After Brain Cancer
Supporting psychological needs of survivors and their families
March 21, 2012 | Leigh MacMillan
About 75 percent of children now survive at least five years after being diagnosed with a brain tumor, thanks to advances in radiation therapy and chemotherapy.
Unfortunately, the treatments that cure the cancer often leave survivors facing long-term neurological complications.
“A child’s ability to understand, communicate and process information may be greatly compromised, resulting in learning problems, poor school performance and lowered self-esteem, any of which can lead to depression or other psychological problems,” says Bruce Compas, Ph.D., Patricia and Rodes Hart Professor of Psychology and Human Development and a researcher at the Vanderbilt-Ingram Cancer Center.
With funding support from the Justin and Valere Potter Foundation, Compas is leading a research and clinical program that examines the nature and course of cognitive problems and provides psychological supportive care for children with brain tumors and their families. The program’s goal is “to develop better interventions that will improve the lives of children who survive brain cancer,” he says.
In the first comprehensive review on the neurocognitive effects of treatment in children with brain tumors, Compas and colleagues reported that most studies examined the children two or more years after their treatment, and that almost none had tested cognitive function prior to surgery.
The Vanderbilt research team, directed by Jennifer Thigpen, Ph.D., is enrolling children with brain tumors to monitor and track neurocognitive function before, during and after treatment. In close collaboration with pediatric neurosurgeon Matthew Pearson, M.D., the investigators have tested 45 out of 46 patients to date before surgery and will continue to follow these patients for two years.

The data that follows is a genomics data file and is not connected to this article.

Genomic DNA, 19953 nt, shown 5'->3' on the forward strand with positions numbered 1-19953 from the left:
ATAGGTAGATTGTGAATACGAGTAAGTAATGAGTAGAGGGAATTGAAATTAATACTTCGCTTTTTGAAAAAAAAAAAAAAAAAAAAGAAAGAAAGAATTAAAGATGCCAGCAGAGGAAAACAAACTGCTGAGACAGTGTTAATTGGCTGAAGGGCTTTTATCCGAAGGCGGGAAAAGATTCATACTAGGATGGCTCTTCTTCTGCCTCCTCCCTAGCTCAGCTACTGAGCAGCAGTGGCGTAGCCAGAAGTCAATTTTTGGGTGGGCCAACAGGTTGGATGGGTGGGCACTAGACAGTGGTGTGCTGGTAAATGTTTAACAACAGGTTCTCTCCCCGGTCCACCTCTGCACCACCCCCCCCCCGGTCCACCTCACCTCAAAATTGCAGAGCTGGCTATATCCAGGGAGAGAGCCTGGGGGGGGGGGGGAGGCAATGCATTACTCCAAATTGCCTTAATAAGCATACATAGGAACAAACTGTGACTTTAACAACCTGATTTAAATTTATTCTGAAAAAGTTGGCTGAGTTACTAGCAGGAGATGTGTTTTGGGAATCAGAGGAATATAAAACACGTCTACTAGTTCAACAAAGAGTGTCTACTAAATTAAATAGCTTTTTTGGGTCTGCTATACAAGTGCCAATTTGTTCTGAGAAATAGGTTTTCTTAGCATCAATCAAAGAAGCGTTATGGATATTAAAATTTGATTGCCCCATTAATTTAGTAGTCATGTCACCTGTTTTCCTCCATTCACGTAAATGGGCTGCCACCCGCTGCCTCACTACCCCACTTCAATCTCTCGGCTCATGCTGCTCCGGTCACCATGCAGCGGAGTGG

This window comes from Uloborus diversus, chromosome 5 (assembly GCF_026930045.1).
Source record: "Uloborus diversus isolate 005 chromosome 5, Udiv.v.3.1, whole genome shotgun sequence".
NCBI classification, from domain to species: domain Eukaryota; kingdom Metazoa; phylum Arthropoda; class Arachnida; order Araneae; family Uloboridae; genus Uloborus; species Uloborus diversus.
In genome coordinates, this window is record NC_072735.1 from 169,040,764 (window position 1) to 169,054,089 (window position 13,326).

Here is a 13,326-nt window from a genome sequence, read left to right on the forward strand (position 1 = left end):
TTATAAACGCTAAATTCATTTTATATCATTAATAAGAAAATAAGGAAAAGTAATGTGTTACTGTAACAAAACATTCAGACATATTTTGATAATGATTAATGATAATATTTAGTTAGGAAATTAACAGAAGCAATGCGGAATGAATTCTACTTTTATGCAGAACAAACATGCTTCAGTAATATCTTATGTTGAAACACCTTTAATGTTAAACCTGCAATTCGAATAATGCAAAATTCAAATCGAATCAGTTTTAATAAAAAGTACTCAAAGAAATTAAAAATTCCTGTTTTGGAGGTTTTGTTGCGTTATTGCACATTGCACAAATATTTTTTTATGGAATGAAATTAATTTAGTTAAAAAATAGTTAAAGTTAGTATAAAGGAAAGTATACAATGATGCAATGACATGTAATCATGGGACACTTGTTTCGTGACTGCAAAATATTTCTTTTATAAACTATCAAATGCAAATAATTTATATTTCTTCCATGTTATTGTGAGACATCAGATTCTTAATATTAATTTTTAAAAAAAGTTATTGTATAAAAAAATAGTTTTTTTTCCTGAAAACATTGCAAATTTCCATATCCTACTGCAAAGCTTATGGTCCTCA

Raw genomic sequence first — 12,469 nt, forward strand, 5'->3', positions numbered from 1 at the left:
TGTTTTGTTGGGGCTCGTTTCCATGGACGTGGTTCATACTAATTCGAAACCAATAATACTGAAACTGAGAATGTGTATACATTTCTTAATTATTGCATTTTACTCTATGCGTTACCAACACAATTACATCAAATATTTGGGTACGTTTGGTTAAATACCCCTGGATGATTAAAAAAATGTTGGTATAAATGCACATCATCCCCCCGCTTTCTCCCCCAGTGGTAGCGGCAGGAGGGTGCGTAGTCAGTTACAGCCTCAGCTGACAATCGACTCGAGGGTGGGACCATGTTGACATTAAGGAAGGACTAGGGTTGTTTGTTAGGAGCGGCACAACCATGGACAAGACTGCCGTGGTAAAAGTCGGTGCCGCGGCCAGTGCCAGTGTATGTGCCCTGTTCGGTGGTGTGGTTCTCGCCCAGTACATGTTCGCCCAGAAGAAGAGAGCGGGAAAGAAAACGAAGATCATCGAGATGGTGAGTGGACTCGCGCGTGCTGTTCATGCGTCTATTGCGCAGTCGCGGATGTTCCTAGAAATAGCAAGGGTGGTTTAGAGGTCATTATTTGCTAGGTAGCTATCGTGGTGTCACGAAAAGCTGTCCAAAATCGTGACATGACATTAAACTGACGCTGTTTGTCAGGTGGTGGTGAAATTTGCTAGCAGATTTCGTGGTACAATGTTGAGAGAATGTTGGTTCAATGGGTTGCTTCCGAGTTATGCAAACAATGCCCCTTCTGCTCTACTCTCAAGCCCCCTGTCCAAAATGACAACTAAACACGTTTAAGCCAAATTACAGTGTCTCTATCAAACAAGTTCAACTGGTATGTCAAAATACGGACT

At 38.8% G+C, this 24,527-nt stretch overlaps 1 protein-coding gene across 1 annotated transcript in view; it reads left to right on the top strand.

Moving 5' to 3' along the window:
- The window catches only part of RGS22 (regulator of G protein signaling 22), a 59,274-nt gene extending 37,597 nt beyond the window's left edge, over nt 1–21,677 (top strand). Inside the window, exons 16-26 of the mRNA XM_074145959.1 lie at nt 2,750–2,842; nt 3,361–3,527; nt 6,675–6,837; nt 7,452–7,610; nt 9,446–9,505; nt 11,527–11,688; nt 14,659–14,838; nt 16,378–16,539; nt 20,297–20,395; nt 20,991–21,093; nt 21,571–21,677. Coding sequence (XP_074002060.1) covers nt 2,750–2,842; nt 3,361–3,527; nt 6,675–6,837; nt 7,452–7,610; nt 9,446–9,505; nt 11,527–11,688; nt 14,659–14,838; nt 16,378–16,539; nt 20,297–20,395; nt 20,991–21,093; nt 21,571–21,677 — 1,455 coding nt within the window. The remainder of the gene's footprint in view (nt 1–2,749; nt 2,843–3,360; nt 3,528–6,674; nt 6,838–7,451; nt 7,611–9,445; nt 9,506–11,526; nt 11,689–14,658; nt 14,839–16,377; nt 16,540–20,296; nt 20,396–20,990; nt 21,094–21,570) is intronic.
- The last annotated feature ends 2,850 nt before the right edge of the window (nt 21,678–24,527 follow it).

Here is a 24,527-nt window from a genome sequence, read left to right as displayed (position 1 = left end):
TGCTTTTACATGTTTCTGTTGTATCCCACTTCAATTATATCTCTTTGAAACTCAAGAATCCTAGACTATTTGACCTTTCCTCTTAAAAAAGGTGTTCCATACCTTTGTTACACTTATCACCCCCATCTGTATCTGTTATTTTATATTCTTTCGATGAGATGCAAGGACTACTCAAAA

In another study, spearheaded by graduate student Kristen Robinson, the group is using functional MRI to identify cognitive changes. So far, they have found clear functional differences in the brains of the cancer survivors compared to controls, Compas says.
The team is also gearing up for its first interventional study. In collaboration with Sohee Park, Ph.D., Gertrude Conaway Vanderbilt Professor of Psychology, the researchers will use computerized “brain fitness programs” – memory, attention and concentration tasks – to attempt to change the course of the cognitive decline in children with brain tumors and monitor these changes using brain imaging technology.
“It’s one thing to say these kids have problems, and we can tell you where in the brain the problems are,” Compas says, “…now let’s do something about it and see if we can change the outcomes for these childhood brain cancer survivors.”